Elements of a Patent

By Grygor Scott

A patent gives an inventor the legal right to prevent others from making, using or selling the inventor’s new device, process, design or substance. In effect, a patent is a short-term monopoly for an invention. Most patents expire in 20 years. A patent grant encompasses the elements of the inventor’s patent application. The U.S. Patent and Trademark Office reviews patent applications and issues a certificate for each approved patent. This certificate acknowledges that the federal government has granted the inventor a patent for the invention. Patents have several required elements.

A patent gives an inventor the legal right to prevent others from making, using or selling the inventor’s new device, process, design or substance. In effect, a patent is a short-term monopoly for an invention. Most patents expire in 20 years. A patent grant encompasses the elements of the inventor’s patent application. The U.S. Patent and Trademark Office reviews patent applications and issues a certificate for each approved patent. This certificate acknowledges that the federal government has granted the inventor a patent for the invention. Patents have several required elements.

Abstract

A patent’s abstract is a synopsis of the patented invention, process, substance or design. It provides a brief summary of the technical information disclosed in the patent. An abstract is usually only one paragraph in length.

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Specification

A patent’s specification provides details about the invention and demonstrates how it differs from earlier inventions. The specification includes a title, which indicates the invention’s general field. For example, a patent’s title could be “A Decorative Device for Storing Shoes.” A specification includes a summary that briefly outlines the invention’s scope or claims. The specification also has three major elements: background, description and claims.

Background

The background section provides a thorough overview of the invention’s prior art. A patent’s prior art consists of the existing technologies and information related to the patent’s invention. The background is important because it helps the inventor show how his invention is new and different from existing inventions.

Description

A patent’s description section provides a complete explanation of the invention’s components and how it works. In exchange for a patent, an inventor must publicly disclose all of the details of his invention. U.S. patent law requires that a patent’s description be detailed enough “so that any person of ordinary skill in the pertinent art, science, or area could make and use the invention without extensive experimentation.”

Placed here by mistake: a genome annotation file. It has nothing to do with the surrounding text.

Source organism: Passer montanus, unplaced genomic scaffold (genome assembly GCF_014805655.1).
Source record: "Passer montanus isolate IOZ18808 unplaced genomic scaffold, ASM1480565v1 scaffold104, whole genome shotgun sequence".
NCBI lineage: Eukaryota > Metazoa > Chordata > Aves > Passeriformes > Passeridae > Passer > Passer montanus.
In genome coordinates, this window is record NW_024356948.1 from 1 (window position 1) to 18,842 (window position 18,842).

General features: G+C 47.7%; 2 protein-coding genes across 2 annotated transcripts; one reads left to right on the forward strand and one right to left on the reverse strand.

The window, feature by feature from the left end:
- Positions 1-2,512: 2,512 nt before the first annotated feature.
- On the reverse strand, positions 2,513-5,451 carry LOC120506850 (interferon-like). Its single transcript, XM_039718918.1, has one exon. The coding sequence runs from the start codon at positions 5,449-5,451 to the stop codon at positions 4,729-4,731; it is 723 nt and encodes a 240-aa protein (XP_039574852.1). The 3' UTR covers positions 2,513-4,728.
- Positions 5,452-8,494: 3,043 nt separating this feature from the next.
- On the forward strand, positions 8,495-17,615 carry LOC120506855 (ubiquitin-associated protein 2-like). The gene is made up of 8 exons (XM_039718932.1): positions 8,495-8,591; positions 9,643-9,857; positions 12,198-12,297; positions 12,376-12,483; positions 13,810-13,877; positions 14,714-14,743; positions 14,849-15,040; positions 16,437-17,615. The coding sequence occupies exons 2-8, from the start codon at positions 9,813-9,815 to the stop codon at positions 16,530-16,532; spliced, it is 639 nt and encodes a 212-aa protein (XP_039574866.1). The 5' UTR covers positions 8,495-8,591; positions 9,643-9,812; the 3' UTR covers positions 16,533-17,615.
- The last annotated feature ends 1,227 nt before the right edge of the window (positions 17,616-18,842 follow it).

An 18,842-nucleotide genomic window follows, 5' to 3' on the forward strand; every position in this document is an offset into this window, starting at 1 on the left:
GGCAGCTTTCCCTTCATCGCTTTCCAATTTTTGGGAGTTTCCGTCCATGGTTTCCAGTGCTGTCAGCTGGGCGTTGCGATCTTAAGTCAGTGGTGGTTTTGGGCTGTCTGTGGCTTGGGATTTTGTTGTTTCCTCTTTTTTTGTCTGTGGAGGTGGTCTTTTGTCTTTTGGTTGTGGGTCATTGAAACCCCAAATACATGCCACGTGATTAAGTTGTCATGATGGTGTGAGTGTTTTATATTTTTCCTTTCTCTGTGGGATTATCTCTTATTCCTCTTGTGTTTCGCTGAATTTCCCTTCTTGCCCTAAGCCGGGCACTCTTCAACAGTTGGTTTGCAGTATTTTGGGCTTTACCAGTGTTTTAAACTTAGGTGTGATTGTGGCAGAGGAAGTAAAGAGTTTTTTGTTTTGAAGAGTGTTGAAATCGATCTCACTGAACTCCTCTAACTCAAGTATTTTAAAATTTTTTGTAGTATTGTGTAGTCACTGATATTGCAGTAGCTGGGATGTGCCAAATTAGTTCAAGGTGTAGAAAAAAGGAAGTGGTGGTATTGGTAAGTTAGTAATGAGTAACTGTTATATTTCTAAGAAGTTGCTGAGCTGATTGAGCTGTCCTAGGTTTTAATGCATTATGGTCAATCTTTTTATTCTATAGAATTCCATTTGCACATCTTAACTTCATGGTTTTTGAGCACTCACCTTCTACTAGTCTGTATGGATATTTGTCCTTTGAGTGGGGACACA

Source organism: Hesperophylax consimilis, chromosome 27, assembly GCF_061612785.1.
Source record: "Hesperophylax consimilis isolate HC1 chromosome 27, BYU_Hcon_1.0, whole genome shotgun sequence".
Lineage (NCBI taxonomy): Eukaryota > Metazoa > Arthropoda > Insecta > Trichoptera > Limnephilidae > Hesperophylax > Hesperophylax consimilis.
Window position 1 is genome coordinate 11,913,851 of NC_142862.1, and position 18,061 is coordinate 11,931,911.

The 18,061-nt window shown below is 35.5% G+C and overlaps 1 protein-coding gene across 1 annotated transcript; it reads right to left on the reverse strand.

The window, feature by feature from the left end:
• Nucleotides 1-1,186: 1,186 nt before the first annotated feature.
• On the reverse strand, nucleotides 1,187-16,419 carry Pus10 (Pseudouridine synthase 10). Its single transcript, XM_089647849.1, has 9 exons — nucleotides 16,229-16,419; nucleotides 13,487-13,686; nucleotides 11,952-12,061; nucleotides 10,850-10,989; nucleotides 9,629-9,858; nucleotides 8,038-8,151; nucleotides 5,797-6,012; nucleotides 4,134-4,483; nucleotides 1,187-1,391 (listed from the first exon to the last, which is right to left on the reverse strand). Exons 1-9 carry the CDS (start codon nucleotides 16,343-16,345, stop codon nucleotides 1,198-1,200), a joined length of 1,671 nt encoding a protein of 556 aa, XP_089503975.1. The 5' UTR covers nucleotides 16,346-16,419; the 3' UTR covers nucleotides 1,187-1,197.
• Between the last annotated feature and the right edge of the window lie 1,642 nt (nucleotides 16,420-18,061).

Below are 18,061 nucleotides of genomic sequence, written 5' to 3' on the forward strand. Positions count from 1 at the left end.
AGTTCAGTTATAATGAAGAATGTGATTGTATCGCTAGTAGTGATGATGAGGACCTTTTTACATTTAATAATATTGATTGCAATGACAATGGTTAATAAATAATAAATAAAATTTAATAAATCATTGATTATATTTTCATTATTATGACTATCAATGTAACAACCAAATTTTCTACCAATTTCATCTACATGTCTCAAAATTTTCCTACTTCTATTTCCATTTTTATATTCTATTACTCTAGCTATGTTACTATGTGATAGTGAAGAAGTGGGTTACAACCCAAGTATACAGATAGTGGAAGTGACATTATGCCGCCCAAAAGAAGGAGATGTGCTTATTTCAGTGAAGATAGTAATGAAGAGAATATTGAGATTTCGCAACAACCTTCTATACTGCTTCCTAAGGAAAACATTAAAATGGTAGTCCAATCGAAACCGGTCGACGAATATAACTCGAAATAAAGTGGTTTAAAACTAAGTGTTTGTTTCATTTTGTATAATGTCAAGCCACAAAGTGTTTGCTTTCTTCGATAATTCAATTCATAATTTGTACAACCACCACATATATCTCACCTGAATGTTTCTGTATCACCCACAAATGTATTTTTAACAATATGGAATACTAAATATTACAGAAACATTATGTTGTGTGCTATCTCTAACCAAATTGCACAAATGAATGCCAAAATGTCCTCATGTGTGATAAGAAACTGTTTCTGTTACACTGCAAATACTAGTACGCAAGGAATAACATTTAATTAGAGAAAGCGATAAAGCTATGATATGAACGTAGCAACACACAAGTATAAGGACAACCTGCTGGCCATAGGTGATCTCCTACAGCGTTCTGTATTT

Claims

The claims section provides a narrow, precise statement of what the invention is. It is the most important element in a patent because it establishes the exact scope, or boundaries, of the patent’s invention. In patent infringement cases, courts use a patent’s claims to determine whether the defendant’s device, process, design or substance infringes on the plaintiff’s patented invention.

Drawings

In most cases, a patent includes drawings. They demonstrate how the invention works. Federal law requires a patent’s drawings to show “every feature of the invention as specified in the claims.”

Declaration

A patent includes an inventor’s declaration that he was the first to invent the device, process, substance or design. The inventor must also affirm that the patent discloses all of the information that is material to the invention’s patentability.

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What Are Patents?

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DIY: How to File for a Non-Provisional Patent

A patent protects your right to use and profit from an invention. Many individuals and businesses retain patent attorneys or patent agents to represent them in the application process, especially if the technology is complex or litigation is likely. Absent these complicating factors, it is possible to file a patent application on your own. In the United States, the U.S. Patent and Trademark Office (USPTO) administers the examination and approval of patent applications. A non-provisional patent is valid for the full patent term – in most cases 20 years.

Examples of Patents

President George Washington signed the first American patent granted to Samuel Hopkins in 1790 for a product used to manufacture fertilizer. The U.S. Patent and Trademark Office now recognizes more than six million patents. A legal patent protects the use of the invention by other Americans and residents of countries recognizing international patent laws.

How to Submit an Invention to the US Patent Office

If you have invented a new and useful machine, process or innovation, a utility patent with the US Patent Office will grant you the exclusive right to prevent others from making, using or selling the product you invented. The process of applying for a patent can be very complex. Consider consulting with a licensed attorney or online document provider to assist you in the process.The following steps should be done, and presented in a packet, in this order.

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